One of the great pleasures of the English climate is the way that each season has its own character and indefinable atmosphere, both of which vary from year to year. This year started with an average January, after a much milder than normal December. It was followed by a colder than usual February. After a dampish start, March proved dry and cold and this weather continued throughout April. It was ideal weather for lambing, with very little bacterial disease, but plants in the garden grew slowly and reluctantly. I’ve never known such late crops of asparagus and rhubarb, both of which only came through in the last week of April – in quantities worth picking. The dryness has just persisted into May, although at last – and typically during the May Bank Holiday – there are signs of real rain arriving, hopefully tonight. I’ve kept rainfall records since Maisie and I bought our first house together, in 1980, and I don’t recall lower figures for April (just 10mm!); March was somewhat below normal, too, at 30mm, most of which fell in one short spell.
I wrote the first paragraph yesterday (Saturday May 2nd) morning, then had to break off to inoculate the lambs and dose them against a condition that gets worse in wet weather. I’m so glad we did that, because it looks like the next few days are going to be very wet and it’s pouring with rain at the moment. It now looks like we are seamlessly slipping into what I always think of as Late Spring. So what was the garden like in High Spring? And the answer to that is simple: it was absolutely fabulous. I don’t think I can ever recall a better display of bulbs and early spring flowers. As we saw in an earlier blog post (March 17th), primroses (the native British woodland Primula) were superb almost throughout the winter and then right through and into April. They even overlapped with the first flowers of the native British Primula of open damp pasture and road verges, the cowslip.
When I was a boy growing up in the hills of rural north Hertfordshire in the 1950s, cowslips (Primula veris) were everywhere. I loved the flowers, their subtle fragrance on the air, especially in the warm sunshine of a May morning, and I adored their name, even if I couldn’t understand how the pale yellow delicate flower could ever have been likened to the large, wet lips of a cow. Subsequently I have discovered that the name probably refers to wet cow dung (so ‘slips’ rather than ‘lips’), or just to marshy land, because wet pasture is the plant’s principal habitat in Britain.
We sowed our first cowslip seeds when we bought the field that became our wood and garden, back in the winter of 1992/3. We had saved some seed-heads from cowslips growing in our old garden about eight miles away and one day I simply strewed these along the brink of the large dyke which runs down one side of our holding. It only took me ten minutes and I thought no more about it. That nine metre-wide strip had to be kept clear of trees to allow the Internal Drainage Board access to clean-out the dyke alongside it, every autumn. So we knew it was potentially a good spot for cowslips and indeed, a couple of dozen tiny plants did appear the following spring. Over the next few years the display improved, but even so, I wouldn’t have described it as overwhelming.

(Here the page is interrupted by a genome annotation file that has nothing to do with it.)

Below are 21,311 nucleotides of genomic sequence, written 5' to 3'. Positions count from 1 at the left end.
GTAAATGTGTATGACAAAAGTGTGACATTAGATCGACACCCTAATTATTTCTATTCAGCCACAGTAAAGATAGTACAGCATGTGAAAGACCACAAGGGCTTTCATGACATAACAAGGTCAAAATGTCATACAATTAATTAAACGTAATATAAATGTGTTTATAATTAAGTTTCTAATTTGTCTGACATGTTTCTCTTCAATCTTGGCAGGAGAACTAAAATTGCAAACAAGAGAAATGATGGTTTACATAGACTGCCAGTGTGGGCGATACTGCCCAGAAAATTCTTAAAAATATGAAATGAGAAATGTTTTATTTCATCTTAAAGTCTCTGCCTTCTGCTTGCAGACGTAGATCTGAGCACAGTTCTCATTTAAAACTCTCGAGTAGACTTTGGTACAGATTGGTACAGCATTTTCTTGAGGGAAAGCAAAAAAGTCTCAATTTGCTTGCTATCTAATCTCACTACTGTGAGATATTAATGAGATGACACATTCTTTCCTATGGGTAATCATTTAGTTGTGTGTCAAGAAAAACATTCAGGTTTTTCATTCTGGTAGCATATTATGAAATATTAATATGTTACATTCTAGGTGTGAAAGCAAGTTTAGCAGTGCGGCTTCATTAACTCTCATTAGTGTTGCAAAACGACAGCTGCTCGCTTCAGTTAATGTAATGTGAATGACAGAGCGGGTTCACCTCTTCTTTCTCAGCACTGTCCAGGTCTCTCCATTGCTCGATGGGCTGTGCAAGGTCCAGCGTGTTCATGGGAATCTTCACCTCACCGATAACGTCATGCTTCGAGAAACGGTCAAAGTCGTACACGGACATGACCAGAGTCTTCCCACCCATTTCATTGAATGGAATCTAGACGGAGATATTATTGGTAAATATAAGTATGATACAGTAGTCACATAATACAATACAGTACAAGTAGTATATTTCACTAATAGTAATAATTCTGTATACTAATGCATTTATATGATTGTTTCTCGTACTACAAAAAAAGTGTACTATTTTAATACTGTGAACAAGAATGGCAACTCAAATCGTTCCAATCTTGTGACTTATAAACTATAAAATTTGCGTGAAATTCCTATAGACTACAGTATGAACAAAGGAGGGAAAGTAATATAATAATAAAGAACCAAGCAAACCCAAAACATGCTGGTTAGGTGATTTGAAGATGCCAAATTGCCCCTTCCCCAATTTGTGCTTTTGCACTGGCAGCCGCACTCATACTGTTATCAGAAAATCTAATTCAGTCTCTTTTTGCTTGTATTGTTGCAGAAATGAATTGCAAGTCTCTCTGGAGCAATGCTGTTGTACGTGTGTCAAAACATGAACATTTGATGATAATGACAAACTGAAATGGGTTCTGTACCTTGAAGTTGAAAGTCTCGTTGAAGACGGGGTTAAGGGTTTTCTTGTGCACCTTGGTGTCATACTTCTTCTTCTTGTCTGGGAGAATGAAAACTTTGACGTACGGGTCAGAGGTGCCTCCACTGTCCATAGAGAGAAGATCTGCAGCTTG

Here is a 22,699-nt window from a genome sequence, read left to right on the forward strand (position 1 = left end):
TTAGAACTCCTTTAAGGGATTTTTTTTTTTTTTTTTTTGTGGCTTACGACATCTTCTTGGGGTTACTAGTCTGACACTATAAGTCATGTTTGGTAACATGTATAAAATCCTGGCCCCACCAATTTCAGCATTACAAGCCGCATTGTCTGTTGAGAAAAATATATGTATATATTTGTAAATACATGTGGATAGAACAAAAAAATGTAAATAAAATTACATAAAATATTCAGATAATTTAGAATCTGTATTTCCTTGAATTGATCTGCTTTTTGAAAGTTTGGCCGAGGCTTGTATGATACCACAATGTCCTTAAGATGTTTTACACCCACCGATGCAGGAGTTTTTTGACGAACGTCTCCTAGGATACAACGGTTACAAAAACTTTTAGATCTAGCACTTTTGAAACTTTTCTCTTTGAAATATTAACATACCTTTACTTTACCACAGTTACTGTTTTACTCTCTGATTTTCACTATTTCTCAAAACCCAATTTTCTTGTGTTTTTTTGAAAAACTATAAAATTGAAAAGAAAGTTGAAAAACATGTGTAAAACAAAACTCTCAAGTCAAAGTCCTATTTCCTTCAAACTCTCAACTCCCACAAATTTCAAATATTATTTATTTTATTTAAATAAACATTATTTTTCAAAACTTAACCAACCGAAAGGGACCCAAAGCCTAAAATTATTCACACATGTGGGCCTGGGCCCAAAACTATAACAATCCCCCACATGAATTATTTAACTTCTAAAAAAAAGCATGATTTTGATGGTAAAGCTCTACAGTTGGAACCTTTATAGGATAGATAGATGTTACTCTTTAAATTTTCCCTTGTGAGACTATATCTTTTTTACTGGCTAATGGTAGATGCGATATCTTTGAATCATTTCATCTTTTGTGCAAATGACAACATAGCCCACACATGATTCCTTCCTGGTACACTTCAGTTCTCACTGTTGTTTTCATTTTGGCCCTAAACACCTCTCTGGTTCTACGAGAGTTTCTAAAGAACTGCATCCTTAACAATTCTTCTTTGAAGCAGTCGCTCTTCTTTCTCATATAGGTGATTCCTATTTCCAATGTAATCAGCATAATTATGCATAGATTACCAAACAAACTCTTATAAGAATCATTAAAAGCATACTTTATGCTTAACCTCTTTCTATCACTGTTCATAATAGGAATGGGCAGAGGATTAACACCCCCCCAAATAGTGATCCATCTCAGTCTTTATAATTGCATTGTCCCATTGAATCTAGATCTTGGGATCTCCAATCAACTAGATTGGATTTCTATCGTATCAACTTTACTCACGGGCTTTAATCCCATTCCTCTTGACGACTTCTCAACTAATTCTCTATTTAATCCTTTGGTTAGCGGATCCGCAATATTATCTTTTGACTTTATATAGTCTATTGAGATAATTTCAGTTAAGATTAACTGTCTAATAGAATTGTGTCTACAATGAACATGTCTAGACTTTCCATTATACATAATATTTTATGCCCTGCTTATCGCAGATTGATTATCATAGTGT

About five years later, I transplanted about twenty young plants from the dykeside strip, across to the flower hay meadow we had laid-out between the main garden and the wide belt of woodland that was then just beginning to get established. Those trees were planted to protect the house and garden from the biting north-easterly winds that howl from off the nearby Wash – Britain’s largest bay (and incidentally by far the most important refuge for over-wintering birds). To our amazement the small cowslips took to their new habitat enthusiastically. Accordingly, over the following three or four years I moved many more. Soon the display in the meadow and in the small orchard nearby had completely eclipsed the original planting which, to be quite honest, I rather forgot about. We used it as a grass strip for hay and grazing and as a droveway to get sheep from our yard up to the main land just north of the new wood. And sure, cowslips survived there, but they didn’t exactly thrive. So I sort of forgot about the original area of planting along the dyke, and concentrated instead on the hay meadow and orchard, as readers of this blog will be aware.
Then late last autumn I was taking our new puppy, Pen, for one of her two daily high-energy, mad scampers (‘walks’ they were most certainly not), when I noticed the ground along the dyke, that had been closely grazed-down a week or two previously, was covered with cowslips which were growing in their tightly compact, ready-for-winter dormant pattern. They started to get larger in March, and into April began to throw up a few shy flowers. By mid-April the display was fabulous, but most of the plants themselves were still quite small, so the flower heads were nothing like as huge as in the hay meadow. Still, given a warm, moist early summer, the display will be even better next year. So what had happened to cause this population explosion? I can only conclude that the sharp frosts of the winter of 2012/13 had made seed lying on the ground surface germinate – a process known as ‘stratification’, which you can duplicate on a small scale, using a freezer.
Oh, and I nearly forgot: the snake’s head fritillaries (Fritillaria meleagris) in the hay meadow were better this year than they have ever been. But the really good news is that pheasants were almost completely absent, so all the flowers were able to bloom and set seed, without being pecked off. With luck their population will start to grow rapidly soon – fingers crossed and a few frosts. Anyhow, I’ll write about the flowers in the wood, shortly. So stay tuned!